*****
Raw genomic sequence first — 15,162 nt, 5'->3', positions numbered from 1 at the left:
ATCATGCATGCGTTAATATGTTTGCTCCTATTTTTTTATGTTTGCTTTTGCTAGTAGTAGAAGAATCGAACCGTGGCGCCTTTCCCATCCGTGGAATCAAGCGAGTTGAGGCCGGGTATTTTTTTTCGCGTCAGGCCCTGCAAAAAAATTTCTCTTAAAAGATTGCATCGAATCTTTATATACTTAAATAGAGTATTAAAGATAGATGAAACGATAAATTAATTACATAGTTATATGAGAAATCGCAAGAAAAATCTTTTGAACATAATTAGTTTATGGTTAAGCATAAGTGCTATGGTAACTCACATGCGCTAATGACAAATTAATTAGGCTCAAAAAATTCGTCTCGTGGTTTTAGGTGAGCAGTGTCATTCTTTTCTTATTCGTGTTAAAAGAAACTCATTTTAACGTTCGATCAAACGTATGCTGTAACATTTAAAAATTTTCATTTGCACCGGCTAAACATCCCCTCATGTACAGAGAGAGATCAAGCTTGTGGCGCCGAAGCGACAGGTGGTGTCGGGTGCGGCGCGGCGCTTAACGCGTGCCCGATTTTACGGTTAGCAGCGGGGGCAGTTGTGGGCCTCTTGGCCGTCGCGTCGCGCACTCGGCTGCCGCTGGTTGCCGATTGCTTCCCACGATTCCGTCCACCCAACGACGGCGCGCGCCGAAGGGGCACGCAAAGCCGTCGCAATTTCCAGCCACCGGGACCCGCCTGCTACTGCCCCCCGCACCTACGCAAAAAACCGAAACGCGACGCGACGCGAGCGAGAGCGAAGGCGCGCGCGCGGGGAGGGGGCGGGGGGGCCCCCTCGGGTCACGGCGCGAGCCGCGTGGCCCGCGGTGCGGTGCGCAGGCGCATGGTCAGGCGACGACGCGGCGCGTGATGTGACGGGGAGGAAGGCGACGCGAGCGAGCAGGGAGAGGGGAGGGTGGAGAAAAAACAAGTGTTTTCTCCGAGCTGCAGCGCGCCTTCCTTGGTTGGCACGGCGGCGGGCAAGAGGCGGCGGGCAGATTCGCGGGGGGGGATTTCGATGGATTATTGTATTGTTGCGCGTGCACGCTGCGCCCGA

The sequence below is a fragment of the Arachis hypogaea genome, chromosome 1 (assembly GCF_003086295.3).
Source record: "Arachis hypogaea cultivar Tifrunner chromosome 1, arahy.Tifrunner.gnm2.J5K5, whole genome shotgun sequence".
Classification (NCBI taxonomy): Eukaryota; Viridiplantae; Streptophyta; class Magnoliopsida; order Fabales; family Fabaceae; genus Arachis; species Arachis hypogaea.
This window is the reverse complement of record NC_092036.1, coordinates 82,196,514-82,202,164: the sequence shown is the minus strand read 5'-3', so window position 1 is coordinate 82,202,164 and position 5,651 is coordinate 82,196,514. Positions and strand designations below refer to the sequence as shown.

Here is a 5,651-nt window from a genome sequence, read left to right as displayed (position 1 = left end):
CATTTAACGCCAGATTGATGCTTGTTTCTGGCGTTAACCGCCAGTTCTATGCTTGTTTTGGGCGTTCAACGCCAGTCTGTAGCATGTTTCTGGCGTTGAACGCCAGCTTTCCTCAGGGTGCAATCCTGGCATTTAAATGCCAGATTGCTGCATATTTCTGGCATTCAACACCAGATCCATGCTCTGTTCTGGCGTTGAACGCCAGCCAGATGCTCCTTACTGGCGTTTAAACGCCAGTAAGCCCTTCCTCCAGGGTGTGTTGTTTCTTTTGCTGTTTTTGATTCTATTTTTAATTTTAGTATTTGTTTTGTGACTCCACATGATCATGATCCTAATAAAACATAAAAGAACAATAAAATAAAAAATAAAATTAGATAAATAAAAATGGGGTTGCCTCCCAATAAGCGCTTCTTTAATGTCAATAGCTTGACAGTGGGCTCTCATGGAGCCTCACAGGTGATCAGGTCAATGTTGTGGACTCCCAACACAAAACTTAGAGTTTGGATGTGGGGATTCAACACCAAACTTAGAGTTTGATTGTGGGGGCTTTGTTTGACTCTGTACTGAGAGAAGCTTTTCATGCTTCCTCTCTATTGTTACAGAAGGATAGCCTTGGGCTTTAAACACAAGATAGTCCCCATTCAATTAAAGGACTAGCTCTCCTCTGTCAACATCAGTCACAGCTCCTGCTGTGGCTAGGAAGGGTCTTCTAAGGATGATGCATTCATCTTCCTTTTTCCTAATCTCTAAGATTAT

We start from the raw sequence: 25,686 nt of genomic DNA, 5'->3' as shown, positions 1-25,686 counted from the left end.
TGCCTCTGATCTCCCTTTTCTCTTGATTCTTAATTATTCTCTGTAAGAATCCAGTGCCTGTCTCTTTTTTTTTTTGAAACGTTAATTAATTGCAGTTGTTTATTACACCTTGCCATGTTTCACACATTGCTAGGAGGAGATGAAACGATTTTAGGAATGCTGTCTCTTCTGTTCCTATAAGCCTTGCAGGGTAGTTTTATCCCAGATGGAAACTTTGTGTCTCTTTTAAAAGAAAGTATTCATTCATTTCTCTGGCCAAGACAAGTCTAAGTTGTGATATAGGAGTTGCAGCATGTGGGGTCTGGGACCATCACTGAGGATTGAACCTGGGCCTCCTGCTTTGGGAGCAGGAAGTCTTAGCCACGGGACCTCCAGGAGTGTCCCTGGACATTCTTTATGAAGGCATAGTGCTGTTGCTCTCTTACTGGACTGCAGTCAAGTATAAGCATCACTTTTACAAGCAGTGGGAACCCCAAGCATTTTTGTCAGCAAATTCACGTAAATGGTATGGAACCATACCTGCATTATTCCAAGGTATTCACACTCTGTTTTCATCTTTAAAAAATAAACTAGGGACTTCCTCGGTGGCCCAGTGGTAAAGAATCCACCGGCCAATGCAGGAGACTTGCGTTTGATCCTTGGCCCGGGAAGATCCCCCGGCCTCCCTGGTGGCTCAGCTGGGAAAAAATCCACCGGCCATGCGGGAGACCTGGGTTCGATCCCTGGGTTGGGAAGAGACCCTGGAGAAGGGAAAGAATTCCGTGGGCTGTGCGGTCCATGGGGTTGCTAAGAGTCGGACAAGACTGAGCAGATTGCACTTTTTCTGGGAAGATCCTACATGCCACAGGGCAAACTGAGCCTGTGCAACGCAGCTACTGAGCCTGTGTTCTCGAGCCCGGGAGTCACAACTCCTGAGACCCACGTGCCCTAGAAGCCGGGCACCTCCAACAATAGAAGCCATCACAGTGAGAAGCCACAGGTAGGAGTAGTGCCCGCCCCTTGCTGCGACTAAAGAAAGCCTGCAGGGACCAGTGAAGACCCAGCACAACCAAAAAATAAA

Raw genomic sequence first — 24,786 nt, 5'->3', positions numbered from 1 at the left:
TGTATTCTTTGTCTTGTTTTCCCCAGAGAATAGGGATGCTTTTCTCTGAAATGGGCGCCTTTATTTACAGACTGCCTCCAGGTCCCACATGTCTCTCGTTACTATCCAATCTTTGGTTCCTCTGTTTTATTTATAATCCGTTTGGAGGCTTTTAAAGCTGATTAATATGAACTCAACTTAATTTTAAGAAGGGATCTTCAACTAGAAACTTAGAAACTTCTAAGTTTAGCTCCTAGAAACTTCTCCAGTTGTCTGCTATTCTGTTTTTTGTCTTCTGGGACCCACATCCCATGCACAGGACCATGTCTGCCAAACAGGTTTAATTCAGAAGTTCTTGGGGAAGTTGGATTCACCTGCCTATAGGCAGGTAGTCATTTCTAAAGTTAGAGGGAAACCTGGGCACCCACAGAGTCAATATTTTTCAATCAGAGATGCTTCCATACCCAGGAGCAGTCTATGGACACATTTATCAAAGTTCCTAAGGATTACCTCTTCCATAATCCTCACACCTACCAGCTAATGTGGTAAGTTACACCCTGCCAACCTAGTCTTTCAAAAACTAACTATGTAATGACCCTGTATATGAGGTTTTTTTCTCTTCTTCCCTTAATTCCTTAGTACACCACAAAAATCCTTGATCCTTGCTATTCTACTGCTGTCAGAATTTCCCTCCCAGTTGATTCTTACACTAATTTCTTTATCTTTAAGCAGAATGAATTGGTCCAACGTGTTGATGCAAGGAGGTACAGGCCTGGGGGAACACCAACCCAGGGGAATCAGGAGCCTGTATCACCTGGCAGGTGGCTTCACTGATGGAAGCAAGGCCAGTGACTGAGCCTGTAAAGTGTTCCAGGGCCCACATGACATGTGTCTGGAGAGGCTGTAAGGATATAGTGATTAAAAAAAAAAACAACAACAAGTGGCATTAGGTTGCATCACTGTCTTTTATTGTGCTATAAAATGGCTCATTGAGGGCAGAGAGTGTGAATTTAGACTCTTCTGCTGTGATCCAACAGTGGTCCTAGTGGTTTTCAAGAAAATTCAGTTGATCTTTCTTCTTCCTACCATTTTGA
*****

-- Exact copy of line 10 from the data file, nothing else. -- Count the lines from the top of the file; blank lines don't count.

TGCCTCTGATCTCCCTTTTCTCTTGATTCTTAATTATTCTCTGTAAGAATCCAGTGCCTGTCTCTTTTTTTTTTTGAAACGTTAATTAATTGCAGTTGTTTATTACACCTTGCCATGTTTCACACATTGCTAGGAGGAGATGAAACGATTTTAGGAATGCTGTCTCTTCTGTTCCTATAAGCCTTGCAGGGTAGTTTTATCCCAGATGGAAACTTTGTGTCTCTTTTAAAAGAAAGTATTCATTCATTTCTCTGGCCAAGACAAGTCTAAGTTGTGATATAGGAGTTGCAGCATGTGGGGTCTGGGACCATCACTGAGGATTGAACCTGGGCCTCCTGCTTTGGGAGCAGGAAGTCTTAGCCACGGGACCTCCAGGAGTGTCCCTGGACATTCTTTATGAAGGCATAGTGCTGTTGCTCTCTTACTGGACTGCAGTCAAGTATAAGCATCACTTTTACAAGCAGTGGGAACCCCAAGCATTTTTGTCAGCAAATTCACGTAAATGGTATGGAACCATACCTGCATTATTCCAAGGTATTCACACTCTGTTTTCATCTTTAAAAAATAAACTAGGGACTTCCTCGGTGGCCCAGTGGTAAAGAATCCACCGGCCAATGCAGGAGACTTGCGTTTGATCCTTGGCCCGGGAAGATCCCCCGGCCTCCCTGGTGGCTCAGCTGGGAAAAAATCCACCGGCCATGCGGGAGACCTGGGTTCGATCCCTGGGTTGGGAAGAGACCCTGGAGAAGGGAAAGAATTCCGTGGGCTGTGCGGTCCATGGGGTTGCTAAGAGTCGGACAAGACTGAGCAGATTGCACTTTTTCTGGGAAGATCCTACATGCCACAGGGCAAACTGAGCCTGTGCAACGCAGCTACTGAGCCTGTGTTCTCGAGCCCGGGAGTCACAACTCCTGAGACCCACGTGCCCTAGAAGCCGGGCACCTCCAACAATAGAAGCCATCACAGTGAGAAGCCACAGGTAGGAGTAGTGCCCGCCCCTTGCTGCGACTAAAGAAAGCCTGCAGGGACCAGTGAAGACCCAGCACAACCAAAAAATAAA